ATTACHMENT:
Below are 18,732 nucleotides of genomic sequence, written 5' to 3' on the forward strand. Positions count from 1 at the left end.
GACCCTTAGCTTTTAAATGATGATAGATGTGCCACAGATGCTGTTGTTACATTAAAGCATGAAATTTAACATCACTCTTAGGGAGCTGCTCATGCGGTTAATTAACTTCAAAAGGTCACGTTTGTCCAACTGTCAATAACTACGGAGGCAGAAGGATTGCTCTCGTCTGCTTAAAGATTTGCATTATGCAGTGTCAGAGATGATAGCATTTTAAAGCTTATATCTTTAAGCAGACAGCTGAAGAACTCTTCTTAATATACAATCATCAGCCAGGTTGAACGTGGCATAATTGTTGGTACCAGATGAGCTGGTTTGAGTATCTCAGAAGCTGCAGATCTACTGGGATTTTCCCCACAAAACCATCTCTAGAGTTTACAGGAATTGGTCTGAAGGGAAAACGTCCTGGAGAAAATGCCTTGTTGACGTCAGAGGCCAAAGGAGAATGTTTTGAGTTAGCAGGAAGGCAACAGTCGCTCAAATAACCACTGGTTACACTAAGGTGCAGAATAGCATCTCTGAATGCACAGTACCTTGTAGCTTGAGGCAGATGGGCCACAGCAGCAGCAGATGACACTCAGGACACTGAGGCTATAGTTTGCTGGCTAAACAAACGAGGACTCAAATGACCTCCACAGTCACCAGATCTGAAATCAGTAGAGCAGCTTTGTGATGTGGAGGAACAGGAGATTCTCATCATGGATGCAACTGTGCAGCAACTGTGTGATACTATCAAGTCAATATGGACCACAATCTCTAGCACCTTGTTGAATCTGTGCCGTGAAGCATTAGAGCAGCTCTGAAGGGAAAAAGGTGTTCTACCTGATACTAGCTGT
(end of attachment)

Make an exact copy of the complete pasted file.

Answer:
Below are 18,732 nucleotides of genomic sequence, written 5' to 3' on the forward strand. Positions count from 1 at the left end.
GACCCTTAGCTTTTAAATGATGATAGATGTGCCACAGATGCTGTTGTTACATTAAAGCATGAAATTTAACATCACTCTTAGGGAGCTGCTCATGCGGTTAATTAACTTCAAAAGGTCACGTTTGTCCAACTGTCAATAACTACGGAGGCAGAAGGATTGCTCTCGTCTGCTTAAAGATTTGCATTATGCAGTGTCAGAGATGATAGCATTTTAAAGCTTATATCTTTAAGCAGACAGCTGAAGAACTCTTCTTAATATACAATCATCAGCCAGGTTGAACGTGGCATAATTGTTGGTACCAGATGAGCTGGTTTGAGTATCTCAGAAGCTGCAGATCTACTGGGATTTTCCCCACAAAACCATCTCTAGAGTTTACAGGAATTGGTCTGAAGGGAAAACGTCCTGGAGAAAATGCCTTGTTGACGTCAGAGGCCAAAGGAGAATGTTTTGAGTTAGCAGGAAGGCAACAGTCGCTCAAATAACCACTGGTTACACTAAGGTGCAGAATAGCATCTCTGAATGCACAGTACCTTGTAGCTTGAGGCAGATGGGCCACAGCAGCAGCAGATGACACTCAGGACACTGAGGCTATAGTTTGCTGGCTAAACAAACGAGGACTCAAATGACCTCCACAGTCACCAGATCTGAAATCAGTAGAGCAGCTTTGTGATGTGGAGGAACAGGAGATTCTCATCATGGATGCAACTGTGCAGCAACTGTGTGATACTATCAAGTCAATATGGACCACAATCTCTAGCACCTTGTTGAATCTGTGCCGTGAAGCATTAGAGCAGCTCTGAAGGGAAAAAGGTGTTCTACCTGATACTAGCTGT